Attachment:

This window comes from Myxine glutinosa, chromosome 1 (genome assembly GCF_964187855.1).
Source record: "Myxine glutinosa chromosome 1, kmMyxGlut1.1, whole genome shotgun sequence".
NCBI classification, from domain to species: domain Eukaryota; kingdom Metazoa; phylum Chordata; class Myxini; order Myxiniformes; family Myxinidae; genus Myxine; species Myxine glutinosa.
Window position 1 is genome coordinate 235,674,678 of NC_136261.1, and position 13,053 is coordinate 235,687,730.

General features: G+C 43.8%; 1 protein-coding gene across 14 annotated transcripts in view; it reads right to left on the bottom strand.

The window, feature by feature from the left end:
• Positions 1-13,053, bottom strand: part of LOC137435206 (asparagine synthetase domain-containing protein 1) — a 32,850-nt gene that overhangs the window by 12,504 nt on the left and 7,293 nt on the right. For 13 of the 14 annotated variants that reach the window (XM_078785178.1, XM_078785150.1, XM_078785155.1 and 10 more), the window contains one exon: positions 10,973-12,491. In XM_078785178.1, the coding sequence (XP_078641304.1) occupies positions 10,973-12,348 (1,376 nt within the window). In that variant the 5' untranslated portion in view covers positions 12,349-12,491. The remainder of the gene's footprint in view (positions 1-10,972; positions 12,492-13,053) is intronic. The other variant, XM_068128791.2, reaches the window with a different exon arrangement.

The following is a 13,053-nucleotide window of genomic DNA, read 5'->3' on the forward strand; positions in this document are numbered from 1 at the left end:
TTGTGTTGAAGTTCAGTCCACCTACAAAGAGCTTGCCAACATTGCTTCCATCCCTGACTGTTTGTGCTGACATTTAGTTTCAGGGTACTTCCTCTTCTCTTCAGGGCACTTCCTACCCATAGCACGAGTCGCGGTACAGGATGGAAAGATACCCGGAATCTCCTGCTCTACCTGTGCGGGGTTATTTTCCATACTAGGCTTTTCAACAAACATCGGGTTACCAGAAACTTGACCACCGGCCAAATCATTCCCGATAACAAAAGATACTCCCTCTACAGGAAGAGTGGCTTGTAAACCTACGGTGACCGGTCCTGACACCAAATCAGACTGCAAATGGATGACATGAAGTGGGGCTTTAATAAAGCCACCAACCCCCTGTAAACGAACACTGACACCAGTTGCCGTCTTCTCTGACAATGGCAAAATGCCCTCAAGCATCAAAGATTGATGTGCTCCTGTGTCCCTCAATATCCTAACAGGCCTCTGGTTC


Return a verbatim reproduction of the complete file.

This window comes from Myxine glutinosa, chromosome 1 (genome assembly GCF_964187855.1).
Source record: "Myxine glutinosa chromosome 1, kmMyxGlut1.1, whole genome shotgun sequence".
NCBI classification, from domain to species: domain Eukaryota; kingdom Metazoa; phylum Chordata; class Myxini; order Myxiniformes; family Myxinidae; genus Myxine; species Myxine glutinosa.
Window position 1 is genome coordinate 235,674,678 of NC_136261.1, and position 13,053 is coordinate 235,687,730.

General features: G+C 43.8%; 1 protein-coding gene across 14 annotated transcripts in view; it reads right to left on the bottom strand.

The window, feature by feature from the left end:
• Positions 1-13,053, bottom strand: part of LOC137435206 (asparagine synthetase domain-containing protein 1) — a 32,850-nt gene that overhangs the window by 12,504 nt on the left and 7,293 nt on the right. For 13 of the 14 annotated variants that reach the window (XM_078785178.1, XM_078785150.1, XM_078785155.1 and 10 more), the window contains one exon: positions 10,973-12,491. In XM_078785178.1, the coding sequence (XP_078641304.1) occupies positions 10,973-12,348 (1,376 nt within the window). In that variant the 5' untranslated portion in view covers positions 12,349-12,491. The remainder of the gene's footprint in view (positions 1-10,972; positions 12,492-13,053) is intronic. The other variant, XM_068128791.2, reaches the window with a different exon arrangement.

The following is a 13,053-nucleotide window of genomic DNA, read 5'->3' on the forward strand; positions in this document are numbered from 1 at the left end:
TTGTGTTGAAGTTCAGTCCACCTACAAAGAGCTTGCCAACATTGCTTCCATCCCTGACTGTTTGTGCTGACATTTAGTTTCAGGGTACTTCCTCTTCTCTTCAGGGCACTTCCTACCCATAGCACGAGTCGCGGTACAGGATGGAAAGATACCCGGAATCTCCTGCTCTACCTGTGCGGGGTTATTTTCCATACTAGGCTTTTCAACAAACATCGGGTTACCAGAAACTTGACCACCGGCCAAATCATTCCCGATAACAAAAGATACTCCCTCTACAGGAAGAGTGGCTTGTAAACCTACGGTGACCGGTCCTGACACCAAATCAGACTGCAAATGGATGACATGAAGTGGGGCTTTAATAAAGCCACCAACCCCCTGTAAACGAACACTGACACCAGTTGCCGTCTTCTCTGACAATGGCAAAATGCCCTCAAGCATCAAAGATTGATGTGCTCCTGTGTCCCTCAATATCCTAACAGGCCTCTGGTTC